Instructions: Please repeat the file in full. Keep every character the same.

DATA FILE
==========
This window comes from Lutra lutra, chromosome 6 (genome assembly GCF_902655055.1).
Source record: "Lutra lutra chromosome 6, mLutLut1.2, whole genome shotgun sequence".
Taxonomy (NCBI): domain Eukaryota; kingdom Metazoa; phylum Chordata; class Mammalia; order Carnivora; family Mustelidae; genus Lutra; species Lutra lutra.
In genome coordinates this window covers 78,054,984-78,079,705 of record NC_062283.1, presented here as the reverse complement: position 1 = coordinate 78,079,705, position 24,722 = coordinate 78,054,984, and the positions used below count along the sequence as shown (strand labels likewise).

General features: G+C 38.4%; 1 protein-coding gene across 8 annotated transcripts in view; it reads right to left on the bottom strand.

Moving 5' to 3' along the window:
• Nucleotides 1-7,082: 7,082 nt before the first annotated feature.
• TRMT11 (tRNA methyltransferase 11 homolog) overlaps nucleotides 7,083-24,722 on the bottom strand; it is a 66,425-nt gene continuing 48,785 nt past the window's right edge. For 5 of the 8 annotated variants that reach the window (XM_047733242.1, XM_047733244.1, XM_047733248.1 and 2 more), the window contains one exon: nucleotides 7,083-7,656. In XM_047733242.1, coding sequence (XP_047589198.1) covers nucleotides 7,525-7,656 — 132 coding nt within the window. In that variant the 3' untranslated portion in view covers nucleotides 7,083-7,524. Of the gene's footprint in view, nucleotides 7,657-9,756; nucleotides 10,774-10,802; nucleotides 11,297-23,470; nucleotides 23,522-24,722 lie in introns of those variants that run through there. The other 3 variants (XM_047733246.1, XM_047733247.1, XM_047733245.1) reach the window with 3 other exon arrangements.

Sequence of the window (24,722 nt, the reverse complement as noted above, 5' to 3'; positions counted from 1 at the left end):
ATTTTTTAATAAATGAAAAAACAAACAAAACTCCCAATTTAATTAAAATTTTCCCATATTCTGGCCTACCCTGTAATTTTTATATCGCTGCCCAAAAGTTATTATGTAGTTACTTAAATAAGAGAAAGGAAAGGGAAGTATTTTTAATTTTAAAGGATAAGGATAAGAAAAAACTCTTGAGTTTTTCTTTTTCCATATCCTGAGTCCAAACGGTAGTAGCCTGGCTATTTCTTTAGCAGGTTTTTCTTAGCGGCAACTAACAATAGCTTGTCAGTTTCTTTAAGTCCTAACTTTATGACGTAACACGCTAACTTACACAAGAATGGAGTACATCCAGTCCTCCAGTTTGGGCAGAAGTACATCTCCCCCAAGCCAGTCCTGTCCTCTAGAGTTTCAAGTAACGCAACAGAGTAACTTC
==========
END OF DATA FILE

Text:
This window comes from Lutra lutra, chromosome 6 (genome assembly GCF_902655055.1).
Source record: "Lutra lutra chromosome 6, mLutLut1.2, whole genome shotgun sequence".
Taxonomy (NCBI): domain Eukaryota; kingdom Metazoa; phylum Chordata; class Mammalia; order Carnivora; family Mustelidae; genus Lutra; species Lutra lutra.
In genome coordinates this window covers 78,054,984-78,079,705 of record NC_062283.1, presented here as the reverse complement: position 1 = coordinate 78,079,705, position 24,722 = coordinate 78,054,984, and the positions used below count along the sequence as shown (strand labels likewise).

General features: G+C 38.4%; 1 protein-coding gene across 8 annotated transcripts in view; it reads right to left on the bottom strand.

Moving 5' to 3' along the window:
• Nucleotides 1-7,082: 7,082 nt before the first annotated feature.
• TRMT11 (tRNA methyltransferase 11 homolog) overlaps nucleotides 7,083-24,722 on the bottom strand; it is a 66,425-nt gene continuing 48,785 nt past the window's right edge. For 5 of the 8 annotated variants that reach the window (XM_047733242.1, XM_047733244.1, XM_047733248.1 and 2 more), the window contains one exon: nucleotides 7,083-7,656. In XM_047733242.1, coding sequence (XP_047589198.1) covers nucleotides 7,525-7,656 — 132 coding nt within the window. In that variant the 3' untranslated portion in view covers nucleotides 7,083-7,524. Of the gene's footprint in view, nucleotides 7,657-9,756; nucleotides 10,774-10,802; nucleotides 11,297-23,470; nucleotides 23,522-24,722 lie in introns of those variants that run through there. The other 3 variants (XM_047733246.1, XM_047733247.1, XM_047733245.1) reach the window with 3 other exon arrangements.

Sequence of the window (24,722 nt, the reverse complement as noted above, 5' to 3'; positions counted from 1 at the left end):
ATTTTTTAATAAATGAAAAAACAAACAAAACTCCCAATTTAATTAAAATTTTCCCATATTCTGGCCTACCCTGTAATTTTTATATCGCTGCCCAAAAGTTATTATGTAGTTACTTAAATAAGAGAAAGGAAAGGGAAGTATTTTTAATTTTAAAGGATAAGGATAAGAAAAAACTCTTGAGTTTTTCTTTTTCCATATCCTGAGTCCAAACGGTAGTAGCCTGGCTATTTCTTTAGCAGGTTTTTCTTAGCGGCAACTAACAATAGCTTGTCAGTTTCTTTAAGTCCTAACTTTATGACGTAACACGCTAACTTACACAAGAATGGAGTACATCCAGTCCTCCAGTTTGGGCAGAAGTACATCTCCCCCAAGCCAGTCCTGTCCTCTAGAGTTTCAAGTAACGCAACAGAGTAACTTC